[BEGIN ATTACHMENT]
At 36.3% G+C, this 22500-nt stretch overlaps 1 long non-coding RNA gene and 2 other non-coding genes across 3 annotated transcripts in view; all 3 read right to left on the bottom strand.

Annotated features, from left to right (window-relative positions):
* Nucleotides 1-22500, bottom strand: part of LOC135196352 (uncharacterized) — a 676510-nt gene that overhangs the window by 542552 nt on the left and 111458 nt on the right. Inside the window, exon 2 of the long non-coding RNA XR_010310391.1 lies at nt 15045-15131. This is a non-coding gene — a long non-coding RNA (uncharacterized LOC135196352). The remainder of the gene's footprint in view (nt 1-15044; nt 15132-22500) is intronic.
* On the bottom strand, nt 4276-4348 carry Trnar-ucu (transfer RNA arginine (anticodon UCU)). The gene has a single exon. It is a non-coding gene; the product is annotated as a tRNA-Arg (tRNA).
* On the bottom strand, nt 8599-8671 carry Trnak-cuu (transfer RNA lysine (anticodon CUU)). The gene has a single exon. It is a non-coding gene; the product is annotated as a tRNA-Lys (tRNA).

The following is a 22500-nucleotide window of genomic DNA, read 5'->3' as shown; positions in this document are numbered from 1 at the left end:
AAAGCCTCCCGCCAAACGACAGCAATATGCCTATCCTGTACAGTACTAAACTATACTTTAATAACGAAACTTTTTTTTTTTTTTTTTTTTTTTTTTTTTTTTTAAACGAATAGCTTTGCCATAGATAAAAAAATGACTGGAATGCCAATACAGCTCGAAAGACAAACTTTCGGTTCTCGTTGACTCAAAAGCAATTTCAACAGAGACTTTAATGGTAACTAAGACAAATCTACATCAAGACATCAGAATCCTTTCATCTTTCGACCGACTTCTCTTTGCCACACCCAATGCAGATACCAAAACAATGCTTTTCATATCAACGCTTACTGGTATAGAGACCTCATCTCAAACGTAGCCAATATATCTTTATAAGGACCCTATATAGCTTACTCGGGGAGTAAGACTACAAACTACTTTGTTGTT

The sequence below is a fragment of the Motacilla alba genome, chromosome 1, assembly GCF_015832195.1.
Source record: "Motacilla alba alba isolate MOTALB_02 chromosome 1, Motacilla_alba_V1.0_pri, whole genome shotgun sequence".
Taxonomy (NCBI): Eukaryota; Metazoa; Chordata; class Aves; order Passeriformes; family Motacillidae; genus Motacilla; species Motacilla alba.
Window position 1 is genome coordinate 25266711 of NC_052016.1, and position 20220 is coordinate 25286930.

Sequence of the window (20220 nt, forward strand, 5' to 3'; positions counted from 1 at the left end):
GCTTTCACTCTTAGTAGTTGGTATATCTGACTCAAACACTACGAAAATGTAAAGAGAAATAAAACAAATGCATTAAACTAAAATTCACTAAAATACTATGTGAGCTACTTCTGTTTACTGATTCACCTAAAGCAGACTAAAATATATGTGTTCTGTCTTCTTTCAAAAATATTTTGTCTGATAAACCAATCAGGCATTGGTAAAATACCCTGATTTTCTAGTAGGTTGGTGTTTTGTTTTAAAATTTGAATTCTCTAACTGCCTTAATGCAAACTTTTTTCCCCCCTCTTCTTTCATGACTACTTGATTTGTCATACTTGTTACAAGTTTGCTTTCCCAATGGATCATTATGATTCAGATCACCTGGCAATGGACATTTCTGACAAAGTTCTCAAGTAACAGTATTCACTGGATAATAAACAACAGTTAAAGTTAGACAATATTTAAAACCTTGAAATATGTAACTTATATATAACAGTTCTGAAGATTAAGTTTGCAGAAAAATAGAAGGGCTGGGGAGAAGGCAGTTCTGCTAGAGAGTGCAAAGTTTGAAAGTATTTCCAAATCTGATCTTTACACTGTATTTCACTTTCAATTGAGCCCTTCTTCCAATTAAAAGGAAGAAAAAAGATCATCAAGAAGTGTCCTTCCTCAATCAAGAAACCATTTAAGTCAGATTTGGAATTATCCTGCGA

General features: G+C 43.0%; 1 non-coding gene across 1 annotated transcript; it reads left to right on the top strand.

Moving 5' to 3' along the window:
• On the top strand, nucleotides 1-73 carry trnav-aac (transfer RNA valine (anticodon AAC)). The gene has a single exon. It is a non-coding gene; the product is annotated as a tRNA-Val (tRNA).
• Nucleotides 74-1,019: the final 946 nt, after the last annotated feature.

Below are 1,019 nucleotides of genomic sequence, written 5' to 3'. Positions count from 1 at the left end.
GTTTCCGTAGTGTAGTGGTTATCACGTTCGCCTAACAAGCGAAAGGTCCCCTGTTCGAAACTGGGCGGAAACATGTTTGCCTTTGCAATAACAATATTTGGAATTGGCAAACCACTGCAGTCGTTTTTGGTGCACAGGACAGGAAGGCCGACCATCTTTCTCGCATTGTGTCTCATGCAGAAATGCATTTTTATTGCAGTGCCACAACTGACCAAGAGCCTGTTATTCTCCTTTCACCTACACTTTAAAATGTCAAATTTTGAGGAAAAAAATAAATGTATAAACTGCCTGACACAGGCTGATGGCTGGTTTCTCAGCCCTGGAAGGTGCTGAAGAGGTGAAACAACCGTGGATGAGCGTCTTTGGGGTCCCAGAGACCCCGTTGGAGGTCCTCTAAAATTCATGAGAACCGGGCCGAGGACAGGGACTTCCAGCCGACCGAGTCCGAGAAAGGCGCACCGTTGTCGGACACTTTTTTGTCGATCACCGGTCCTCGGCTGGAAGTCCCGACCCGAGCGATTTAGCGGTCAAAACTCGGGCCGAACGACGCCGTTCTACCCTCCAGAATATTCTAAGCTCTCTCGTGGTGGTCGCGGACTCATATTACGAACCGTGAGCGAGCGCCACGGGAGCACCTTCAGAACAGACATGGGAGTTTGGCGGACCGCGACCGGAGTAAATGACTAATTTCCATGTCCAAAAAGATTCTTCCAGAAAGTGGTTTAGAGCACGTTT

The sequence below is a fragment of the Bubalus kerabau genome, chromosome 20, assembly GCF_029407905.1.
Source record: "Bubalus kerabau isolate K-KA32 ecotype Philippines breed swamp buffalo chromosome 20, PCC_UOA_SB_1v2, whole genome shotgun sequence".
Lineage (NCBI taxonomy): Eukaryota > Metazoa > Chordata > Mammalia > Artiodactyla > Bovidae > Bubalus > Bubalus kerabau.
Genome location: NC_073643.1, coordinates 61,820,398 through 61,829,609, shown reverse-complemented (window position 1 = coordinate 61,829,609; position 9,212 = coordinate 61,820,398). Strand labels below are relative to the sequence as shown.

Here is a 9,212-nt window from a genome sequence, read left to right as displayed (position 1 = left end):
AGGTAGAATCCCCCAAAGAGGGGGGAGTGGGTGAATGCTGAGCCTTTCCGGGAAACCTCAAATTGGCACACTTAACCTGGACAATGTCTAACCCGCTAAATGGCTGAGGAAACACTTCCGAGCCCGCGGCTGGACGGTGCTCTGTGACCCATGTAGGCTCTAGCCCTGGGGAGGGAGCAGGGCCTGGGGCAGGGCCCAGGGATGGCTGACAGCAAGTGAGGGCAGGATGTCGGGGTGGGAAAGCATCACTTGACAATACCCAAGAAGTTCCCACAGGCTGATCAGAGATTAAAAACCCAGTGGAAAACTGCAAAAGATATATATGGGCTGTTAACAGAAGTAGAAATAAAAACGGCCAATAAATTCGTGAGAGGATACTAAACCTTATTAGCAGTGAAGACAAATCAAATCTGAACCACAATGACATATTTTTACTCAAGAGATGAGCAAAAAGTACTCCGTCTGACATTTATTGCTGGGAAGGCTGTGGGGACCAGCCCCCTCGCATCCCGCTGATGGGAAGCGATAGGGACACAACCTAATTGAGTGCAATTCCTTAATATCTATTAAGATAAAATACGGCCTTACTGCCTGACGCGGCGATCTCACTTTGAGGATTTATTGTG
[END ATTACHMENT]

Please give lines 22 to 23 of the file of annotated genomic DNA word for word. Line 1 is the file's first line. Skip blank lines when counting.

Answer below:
Lineage (NCBI taxonomy): Eukaryota > Metazoa > Chordata > Mammalia > Artiodactyla > Bovidae > Bubalus > Bubalus kerabau.
Genome location: NC_073643.1, coordinates 61,820,398 through 61,829,609, shown reverse-complemented (window position 1 = coordinate 61,829,609; position 9,212 = coordinate 61,820,398). Strand labels below are relative to the sequence as shown.